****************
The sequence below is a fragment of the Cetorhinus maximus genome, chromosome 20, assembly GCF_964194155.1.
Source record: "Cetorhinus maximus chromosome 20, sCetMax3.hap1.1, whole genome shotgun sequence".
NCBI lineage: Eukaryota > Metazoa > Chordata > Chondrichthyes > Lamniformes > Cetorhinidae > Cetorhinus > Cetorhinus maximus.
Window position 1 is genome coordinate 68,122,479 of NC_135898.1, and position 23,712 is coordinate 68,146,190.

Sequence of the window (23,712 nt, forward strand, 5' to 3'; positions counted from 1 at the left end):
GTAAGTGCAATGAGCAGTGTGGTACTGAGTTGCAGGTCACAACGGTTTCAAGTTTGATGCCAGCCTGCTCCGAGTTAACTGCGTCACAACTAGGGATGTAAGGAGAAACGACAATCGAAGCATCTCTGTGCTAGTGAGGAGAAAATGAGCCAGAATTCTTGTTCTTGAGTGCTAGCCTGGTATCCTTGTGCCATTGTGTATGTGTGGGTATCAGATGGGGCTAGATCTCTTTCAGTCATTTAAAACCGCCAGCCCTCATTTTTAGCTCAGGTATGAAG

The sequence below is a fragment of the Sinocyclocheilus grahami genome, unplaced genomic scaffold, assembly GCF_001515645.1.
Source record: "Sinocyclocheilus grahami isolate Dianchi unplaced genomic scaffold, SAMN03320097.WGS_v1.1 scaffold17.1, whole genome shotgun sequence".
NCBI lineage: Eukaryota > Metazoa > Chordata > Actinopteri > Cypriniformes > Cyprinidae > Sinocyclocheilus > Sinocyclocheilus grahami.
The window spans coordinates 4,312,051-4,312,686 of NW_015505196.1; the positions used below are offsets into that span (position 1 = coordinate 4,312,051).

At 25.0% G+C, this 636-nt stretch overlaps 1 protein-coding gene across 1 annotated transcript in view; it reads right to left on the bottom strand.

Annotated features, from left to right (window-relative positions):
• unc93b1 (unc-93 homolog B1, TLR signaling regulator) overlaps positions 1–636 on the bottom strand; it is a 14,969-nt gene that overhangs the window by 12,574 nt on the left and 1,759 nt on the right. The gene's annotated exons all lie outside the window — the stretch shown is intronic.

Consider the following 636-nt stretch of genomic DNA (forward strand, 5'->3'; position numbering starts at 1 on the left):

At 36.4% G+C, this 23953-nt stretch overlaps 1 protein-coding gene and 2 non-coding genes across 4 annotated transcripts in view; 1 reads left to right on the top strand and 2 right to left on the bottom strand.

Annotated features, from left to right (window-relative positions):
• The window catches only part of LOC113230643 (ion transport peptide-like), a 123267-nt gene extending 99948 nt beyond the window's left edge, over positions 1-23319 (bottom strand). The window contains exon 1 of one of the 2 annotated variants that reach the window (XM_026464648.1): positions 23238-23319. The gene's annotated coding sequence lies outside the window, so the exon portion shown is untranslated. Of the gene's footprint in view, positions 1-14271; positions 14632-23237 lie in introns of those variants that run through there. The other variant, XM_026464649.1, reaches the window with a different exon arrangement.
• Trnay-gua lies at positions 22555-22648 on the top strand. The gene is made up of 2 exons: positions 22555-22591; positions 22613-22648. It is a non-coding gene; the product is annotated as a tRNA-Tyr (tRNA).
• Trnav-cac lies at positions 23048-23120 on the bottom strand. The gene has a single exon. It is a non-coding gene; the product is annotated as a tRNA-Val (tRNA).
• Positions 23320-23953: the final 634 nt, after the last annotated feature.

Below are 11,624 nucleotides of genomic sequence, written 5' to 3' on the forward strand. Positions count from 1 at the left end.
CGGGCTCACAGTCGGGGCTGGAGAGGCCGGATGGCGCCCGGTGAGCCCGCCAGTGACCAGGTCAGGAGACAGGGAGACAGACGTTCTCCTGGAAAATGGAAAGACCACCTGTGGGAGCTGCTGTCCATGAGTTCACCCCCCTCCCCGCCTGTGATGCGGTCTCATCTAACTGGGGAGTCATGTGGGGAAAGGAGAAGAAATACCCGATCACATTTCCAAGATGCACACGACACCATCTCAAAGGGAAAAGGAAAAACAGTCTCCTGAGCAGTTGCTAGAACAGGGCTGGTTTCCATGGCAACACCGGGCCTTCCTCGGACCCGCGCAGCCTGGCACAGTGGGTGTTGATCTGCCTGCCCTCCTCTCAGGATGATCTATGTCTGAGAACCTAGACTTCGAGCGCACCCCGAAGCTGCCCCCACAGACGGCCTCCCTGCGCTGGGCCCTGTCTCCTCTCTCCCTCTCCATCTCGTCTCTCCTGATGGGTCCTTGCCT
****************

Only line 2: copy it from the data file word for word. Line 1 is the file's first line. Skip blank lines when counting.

Source record: "Cetorhinus maximus chromosome 20, sCetMax3.hap1.1, whole genome shotgun sequence".